If, like me, heart disease is prevalent in your family, you can significantly reduce your risk of hospitalization and death from heart disease, according to a study from the University of Oxford.
The study reports that you can lower your risk of this disease by 32% by being a vegetarian. This agrees with a finding that I wrote about in a previous post titled
A Heart Healthy Diet. That post summarizes the lifestyle of the people on the Greek island Ikaria, who tend to live long and healthy lives. One of their dietary habits is that they eat little meat. When they do eat meat, it is typically just on Sundays, and they eat meat from grass fed animals.
The conclusion of this Oxford study stresses the importance of diet on heart disease. The researchers believe that a vegetarian diet significantly improves cholesterol profiles and blood pressure. Vegetarians have lower blood pressure and cholesterol levels than non-vegetarians.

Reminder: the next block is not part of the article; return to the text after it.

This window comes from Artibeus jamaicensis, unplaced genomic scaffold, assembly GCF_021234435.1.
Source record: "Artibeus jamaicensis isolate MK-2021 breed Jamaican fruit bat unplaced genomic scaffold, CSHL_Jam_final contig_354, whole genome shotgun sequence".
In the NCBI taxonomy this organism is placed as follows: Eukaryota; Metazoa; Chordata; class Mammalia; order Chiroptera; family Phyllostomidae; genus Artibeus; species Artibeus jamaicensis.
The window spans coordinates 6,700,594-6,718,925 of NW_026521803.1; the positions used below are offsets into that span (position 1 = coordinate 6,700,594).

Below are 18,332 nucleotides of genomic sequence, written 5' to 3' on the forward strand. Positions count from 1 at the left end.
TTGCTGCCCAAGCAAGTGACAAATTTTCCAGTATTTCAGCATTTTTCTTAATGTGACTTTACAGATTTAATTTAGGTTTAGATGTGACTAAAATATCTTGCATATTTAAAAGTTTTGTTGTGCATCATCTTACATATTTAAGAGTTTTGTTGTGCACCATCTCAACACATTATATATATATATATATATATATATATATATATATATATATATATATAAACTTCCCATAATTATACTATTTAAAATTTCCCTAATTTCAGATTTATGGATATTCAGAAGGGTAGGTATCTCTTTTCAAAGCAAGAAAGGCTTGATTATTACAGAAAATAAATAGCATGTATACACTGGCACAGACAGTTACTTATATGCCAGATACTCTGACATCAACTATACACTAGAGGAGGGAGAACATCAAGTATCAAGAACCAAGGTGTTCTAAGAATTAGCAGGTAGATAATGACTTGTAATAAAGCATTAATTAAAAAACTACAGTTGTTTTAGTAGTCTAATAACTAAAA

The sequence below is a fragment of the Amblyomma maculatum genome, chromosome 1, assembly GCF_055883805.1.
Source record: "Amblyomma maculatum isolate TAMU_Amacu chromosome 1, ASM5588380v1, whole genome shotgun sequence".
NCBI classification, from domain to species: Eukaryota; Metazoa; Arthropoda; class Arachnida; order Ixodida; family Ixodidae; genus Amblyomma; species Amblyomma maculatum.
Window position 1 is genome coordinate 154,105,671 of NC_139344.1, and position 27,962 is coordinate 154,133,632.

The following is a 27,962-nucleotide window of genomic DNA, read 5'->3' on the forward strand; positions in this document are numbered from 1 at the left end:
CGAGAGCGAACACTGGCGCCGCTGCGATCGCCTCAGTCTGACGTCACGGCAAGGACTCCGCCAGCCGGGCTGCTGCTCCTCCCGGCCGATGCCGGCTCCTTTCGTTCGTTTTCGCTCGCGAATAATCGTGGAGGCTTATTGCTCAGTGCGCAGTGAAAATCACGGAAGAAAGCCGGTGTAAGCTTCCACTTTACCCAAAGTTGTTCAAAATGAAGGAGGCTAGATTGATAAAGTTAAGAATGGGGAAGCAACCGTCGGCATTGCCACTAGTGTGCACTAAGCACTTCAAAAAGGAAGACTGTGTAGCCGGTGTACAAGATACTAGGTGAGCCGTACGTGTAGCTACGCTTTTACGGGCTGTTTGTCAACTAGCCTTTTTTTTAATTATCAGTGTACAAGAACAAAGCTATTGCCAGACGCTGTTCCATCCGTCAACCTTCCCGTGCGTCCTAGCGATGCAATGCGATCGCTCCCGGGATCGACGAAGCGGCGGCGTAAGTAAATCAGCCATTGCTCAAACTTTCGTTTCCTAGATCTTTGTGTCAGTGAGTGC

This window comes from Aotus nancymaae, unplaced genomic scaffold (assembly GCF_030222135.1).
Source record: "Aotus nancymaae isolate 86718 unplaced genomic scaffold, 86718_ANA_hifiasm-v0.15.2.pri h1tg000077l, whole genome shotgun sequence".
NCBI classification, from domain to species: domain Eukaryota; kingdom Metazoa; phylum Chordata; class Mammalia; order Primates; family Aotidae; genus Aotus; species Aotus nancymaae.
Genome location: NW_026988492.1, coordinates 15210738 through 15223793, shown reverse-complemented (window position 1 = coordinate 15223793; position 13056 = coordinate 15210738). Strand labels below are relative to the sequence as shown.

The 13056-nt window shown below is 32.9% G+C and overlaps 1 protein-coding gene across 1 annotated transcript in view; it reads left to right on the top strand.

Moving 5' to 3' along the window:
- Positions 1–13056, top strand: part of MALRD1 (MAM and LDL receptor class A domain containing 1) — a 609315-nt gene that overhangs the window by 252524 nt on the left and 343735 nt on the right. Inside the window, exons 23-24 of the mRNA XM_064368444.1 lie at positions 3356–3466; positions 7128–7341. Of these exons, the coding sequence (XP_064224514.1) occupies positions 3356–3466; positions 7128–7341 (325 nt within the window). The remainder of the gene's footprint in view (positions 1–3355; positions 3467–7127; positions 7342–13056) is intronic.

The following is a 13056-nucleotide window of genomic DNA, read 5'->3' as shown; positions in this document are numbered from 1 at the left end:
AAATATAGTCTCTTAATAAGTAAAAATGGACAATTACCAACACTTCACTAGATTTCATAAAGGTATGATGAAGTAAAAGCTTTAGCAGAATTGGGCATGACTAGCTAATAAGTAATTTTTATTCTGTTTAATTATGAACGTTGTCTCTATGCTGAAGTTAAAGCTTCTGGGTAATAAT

Vegetarians also have lower body mass indices and fewer cases of diabetes.
As a matter of fact, cultures worldwide that have better than average life spans tend to eat a lot of green leafy vegetables, cruciferous vegetables like cabbage, broccoli and kale, fruits, nuts, seeds and legumes. They also tend to eat little meat and dairy products.
The evidence is growing that diet is key not only for the prevention of heart disease, but also good health in general.
The Oxford study looked at 45,000 volunteers from England and Scotland, which is a rather large group of people to study. After taking into account age, smoking, alcohol usage, physical activity, education and socioeconomic background, the results clearly show that a vegetarian diet reduces our risk of heart disease by 32%.
So skip the meat and start eating a plant based diet and live a long, healthy and prosperous life.
University of Oxford:
"Vegetarianism Can Reduce Risk of Heart Disease By Up to a Third"